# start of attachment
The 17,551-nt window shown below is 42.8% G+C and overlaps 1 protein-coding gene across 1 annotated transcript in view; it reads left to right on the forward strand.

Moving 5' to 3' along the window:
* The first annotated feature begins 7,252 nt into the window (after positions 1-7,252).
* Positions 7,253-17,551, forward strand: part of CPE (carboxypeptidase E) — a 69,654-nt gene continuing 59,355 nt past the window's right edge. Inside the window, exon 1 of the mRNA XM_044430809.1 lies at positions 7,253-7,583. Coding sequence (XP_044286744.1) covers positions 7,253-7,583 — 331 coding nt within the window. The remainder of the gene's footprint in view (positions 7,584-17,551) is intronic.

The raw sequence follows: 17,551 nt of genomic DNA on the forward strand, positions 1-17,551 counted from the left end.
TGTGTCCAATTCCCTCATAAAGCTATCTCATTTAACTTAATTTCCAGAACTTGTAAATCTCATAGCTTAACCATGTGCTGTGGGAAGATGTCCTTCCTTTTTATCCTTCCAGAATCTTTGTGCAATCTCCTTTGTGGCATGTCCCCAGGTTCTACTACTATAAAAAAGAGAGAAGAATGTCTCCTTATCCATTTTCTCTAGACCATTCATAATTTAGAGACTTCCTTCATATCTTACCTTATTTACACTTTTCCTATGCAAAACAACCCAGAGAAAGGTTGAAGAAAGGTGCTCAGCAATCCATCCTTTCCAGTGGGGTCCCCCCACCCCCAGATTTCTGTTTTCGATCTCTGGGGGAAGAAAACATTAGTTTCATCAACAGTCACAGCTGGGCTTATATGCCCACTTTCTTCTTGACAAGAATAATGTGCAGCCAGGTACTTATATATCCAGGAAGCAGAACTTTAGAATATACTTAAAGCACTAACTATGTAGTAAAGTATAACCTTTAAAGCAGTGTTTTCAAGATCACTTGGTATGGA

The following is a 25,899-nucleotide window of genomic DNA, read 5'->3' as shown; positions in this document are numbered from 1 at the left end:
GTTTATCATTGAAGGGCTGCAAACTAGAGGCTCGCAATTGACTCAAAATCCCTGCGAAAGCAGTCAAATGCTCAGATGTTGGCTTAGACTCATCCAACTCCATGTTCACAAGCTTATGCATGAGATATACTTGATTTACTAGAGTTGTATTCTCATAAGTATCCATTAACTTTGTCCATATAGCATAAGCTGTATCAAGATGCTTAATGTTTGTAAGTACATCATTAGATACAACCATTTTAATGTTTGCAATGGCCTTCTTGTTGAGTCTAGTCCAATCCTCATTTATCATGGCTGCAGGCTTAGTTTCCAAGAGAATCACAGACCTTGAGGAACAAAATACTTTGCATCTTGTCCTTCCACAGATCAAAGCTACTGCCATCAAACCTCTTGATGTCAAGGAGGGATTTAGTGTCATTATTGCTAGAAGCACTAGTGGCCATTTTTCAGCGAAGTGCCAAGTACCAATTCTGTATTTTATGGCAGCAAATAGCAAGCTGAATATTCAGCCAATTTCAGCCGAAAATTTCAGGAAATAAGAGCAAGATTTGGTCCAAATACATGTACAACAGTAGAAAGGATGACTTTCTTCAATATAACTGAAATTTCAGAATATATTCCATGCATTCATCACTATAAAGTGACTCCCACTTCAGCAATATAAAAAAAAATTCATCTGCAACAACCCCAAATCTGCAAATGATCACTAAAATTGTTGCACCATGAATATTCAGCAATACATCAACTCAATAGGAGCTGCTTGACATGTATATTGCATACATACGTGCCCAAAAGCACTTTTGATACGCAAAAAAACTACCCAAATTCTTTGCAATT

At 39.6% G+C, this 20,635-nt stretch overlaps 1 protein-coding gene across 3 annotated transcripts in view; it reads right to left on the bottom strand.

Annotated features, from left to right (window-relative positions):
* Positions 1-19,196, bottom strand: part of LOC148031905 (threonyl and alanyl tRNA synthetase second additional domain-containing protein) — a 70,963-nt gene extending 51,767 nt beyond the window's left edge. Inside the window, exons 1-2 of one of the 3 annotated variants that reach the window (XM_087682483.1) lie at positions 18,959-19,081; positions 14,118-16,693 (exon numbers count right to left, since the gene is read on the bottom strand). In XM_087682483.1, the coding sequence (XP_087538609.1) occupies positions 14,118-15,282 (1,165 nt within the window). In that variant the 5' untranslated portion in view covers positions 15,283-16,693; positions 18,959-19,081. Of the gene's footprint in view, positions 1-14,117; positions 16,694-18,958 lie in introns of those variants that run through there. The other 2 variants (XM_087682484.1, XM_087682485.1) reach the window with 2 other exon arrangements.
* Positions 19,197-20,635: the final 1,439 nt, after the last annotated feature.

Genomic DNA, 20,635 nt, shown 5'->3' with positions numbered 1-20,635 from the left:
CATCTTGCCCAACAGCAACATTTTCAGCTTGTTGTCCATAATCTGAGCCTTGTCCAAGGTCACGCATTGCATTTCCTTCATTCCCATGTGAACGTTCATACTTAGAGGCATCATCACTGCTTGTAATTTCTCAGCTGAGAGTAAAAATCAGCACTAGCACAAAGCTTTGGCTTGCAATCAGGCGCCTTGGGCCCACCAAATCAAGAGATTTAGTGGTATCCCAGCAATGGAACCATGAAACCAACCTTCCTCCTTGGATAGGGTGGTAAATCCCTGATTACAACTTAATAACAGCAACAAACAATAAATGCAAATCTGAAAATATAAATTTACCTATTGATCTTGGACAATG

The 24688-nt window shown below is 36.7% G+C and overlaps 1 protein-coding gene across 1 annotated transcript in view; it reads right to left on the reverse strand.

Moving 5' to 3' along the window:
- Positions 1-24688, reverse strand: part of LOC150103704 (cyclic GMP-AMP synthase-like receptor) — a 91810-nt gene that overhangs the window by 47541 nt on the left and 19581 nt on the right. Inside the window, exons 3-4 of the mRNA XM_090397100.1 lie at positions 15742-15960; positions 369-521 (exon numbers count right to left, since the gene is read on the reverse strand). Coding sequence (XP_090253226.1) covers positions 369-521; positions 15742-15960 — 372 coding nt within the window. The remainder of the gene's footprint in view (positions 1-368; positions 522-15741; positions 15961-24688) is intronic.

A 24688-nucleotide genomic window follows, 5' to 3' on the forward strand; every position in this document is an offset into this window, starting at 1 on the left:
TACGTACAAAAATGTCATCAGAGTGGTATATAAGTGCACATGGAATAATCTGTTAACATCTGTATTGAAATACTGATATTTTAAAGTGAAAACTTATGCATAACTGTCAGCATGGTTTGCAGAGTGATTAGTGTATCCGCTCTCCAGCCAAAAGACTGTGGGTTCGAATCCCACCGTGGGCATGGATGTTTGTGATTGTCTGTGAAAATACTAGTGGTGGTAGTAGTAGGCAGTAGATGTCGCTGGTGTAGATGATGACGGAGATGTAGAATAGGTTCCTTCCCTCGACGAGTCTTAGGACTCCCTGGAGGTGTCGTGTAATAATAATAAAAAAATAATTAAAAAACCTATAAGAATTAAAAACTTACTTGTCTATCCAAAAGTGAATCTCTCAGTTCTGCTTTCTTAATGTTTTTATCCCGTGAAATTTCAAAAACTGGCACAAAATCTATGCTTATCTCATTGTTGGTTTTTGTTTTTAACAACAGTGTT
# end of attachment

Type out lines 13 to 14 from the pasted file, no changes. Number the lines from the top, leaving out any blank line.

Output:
Genomic DNA, 20,635 nt, shown 5'->3' with positions numbered 1-20,635 from the left:
CATCTTGCCCAACAGCAACATTTTCAGCTTGTTGTCCATAATCTGAGCCTTGTCCAAGGTCACGCATTGCATTTCCTTCATTCCCATGTGAACGTTCATACTTAGAGGCATCATCACTGCTTGTAATTTCTCAGCTGAGAGTAAAAATCAGCACTAGCACAAAGCTTTGGCTTGCAATCAGGCGCCTTGGGCCCACCAAATCAAGAGATTTAGTGGTATCCCAGCAATGGAACCATGAAACCAACCTTCCTCCTTGGATAGGGTGGTAAATCCCTGATTACAACTTAATAACAGCAACAAACAATAAATGCAAATCTGAAAATATAAATTTACCTATTGATCTTGGACAATG